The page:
Backdoor-riddled Devices Sold To US Army, White House

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AMX, a supplier of audio-visual and building control equipment among whose clients you’ll find the US Army and the White House, built in a seemingly deliberately concealed backdoor into dozens of its products. The Backdoor could be used to hack or spy on users, according to researchers from Austria-based security firm SEC Consult, who discovered the backdoor.

According to Arstechnica, the researchers discovered the backdoor after running an analysis on the AMX NX-1200, a programmable AV and building control devices. Their suspicions were raised when they encountered a function that added a highly privileged account with a hard-coded password to authorised user list. Unlike regular accounts, this one could capture data packets transmitted between the network and the device itself.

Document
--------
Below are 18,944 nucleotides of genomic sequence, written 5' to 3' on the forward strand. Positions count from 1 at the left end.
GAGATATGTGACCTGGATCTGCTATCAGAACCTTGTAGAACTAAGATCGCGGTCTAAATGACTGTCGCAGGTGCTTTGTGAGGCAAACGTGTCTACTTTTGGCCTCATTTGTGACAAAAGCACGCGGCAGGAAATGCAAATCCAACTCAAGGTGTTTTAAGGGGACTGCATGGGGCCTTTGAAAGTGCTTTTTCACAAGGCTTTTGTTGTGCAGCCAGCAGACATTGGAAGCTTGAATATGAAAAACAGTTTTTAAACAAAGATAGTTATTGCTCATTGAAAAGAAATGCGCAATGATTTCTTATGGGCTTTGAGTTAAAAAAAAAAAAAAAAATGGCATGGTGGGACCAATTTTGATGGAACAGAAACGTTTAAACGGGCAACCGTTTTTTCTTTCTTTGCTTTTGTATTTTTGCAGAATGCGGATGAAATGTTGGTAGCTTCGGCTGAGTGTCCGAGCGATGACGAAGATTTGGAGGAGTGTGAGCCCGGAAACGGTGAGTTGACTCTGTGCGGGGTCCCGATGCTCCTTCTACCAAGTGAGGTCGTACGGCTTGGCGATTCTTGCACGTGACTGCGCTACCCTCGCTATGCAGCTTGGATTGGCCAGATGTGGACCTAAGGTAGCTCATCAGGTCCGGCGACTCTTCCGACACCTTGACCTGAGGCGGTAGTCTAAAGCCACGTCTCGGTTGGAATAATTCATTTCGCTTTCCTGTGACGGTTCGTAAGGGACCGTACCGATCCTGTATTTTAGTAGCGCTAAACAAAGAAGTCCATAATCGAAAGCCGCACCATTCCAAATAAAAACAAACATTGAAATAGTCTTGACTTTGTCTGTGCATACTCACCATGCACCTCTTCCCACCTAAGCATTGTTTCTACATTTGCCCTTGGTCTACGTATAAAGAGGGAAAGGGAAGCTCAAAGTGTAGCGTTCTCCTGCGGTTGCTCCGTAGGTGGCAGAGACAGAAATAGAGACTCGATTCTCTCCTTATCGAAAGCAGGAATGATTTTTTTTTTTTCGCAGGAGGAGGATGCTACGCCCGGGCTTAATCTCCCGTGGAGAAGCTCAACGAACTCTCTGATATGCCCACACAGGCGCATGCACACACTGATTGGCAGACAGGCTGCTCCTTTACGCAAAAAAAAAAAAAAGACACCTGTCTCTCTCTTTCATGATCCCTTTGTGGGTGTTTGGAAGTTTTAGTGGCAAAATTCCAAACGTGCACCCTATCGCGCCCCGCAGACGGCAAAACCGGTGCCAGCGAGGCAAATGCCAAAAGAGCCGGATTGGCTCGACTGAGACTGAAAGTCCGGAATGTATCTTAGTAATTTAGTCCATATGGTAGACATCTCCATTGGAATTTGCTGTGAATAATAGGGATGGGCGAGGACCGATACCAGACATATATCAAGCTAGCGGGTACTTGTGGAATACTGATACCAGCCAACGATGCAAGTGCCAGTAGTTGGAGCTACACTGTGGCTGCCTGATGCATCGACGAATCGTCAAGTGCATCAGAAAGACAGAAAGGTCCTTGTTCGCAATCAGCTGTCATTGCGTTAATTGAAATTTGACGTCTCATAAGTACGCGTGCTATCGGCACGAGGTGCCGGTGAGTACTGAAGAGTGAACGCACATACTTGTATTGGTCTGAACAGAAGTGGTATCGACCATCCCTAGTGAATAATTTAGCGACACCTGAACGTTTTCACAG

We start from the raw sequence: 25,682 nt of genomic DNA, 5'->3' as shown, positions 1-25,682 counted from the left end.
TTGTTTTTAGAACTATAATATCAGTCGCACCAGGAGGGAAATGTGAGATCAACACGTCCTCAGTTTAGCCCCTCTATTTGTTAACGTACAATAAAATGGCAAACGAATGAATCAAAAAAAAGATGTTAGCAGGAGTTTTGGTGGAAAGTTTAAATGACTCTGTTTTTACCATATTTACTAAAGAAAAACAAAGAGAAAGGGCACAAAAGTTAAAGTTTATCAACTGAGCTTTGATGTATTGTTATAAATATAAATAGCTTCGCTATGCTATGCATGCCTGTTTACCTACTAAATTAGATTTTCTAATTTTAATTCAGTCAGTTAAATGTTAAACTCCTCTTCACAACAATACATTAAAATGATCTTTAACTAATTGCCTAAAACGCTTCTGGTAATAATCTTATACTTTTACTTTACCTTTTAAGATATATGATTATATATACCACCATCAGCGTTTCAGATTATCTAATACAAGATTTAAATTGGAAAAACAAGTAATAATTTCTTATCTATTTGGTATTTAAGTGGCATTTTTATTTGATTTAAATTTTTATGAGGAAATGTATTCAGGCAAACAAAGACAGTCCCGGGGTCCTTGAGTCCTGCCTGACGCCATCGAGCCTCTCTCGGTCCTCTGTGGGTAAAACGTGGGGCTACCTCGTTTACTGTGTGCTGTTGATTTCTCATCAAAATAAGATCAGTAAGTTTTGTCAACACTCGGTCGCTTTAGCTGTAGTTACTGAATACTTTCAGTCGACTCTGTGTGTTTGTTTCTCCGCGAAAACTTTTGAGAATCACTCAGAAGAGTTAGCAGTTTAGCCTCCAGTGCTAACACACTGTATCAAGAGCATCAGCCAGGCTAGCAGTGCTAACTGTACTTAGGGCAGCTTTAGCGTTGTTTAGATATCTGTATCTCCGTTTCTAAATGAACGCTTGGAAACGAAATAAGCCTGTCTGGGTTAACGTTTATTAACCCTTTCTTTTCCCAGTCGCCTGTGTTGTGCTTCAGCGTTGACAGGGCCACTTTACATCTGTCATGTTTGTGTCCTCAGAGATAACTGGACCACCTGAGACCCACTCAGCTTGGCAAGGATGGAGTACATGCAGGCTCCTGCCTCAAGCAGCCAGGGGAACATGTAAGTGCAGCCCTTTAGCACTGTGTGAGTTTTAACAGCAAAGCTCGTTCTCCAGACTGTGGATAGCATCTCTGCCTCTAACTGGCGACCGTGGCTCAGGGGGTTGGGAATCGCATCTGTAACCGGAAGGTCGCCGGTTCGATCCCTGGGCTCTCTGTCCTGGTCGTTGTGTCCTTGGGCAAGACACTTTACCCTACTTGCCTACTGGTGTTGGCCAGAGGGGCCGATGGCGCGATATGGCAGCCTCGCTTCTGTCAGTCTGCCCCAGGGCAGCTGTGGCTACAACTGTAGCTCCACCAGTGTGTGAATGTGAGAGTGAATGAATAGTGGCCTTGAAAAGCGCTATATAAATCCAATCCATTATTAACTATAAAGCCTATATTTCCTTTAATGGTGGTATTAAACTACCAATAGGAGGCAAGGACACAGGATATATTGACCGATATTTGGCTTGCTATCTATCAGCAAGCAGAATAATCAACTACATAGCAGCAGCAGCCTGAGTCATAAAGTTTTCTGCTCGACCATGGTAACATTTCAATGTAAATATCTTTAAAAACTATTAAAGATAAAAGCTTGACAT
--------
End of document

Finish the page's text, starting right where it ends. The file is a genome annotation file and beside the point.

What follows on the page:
“Someone with knowledge of the backdoor could completely reconfigure and take over the device and due to the highest privileges also start sniffing attacks within the network segment,” said SEC Consult researcher Johannes Greil. “We did not see any personal data on the device itself, besides other user accounts which could be cracked for further attacks.”

Not only could the account track all data packets, the function that launched it also prevented it from being displayed in a list of valid usernames. To use the account, an attacker would likely need to be connected to the local network, but several vulnerable devices were spotted on the wider internet as well.

After the initial discovery, dozens of other devices SEC Consult checked were found to be vulnerable in the same manner. According to AMX, the equipment is used by an extensive list of security-conscious organisations.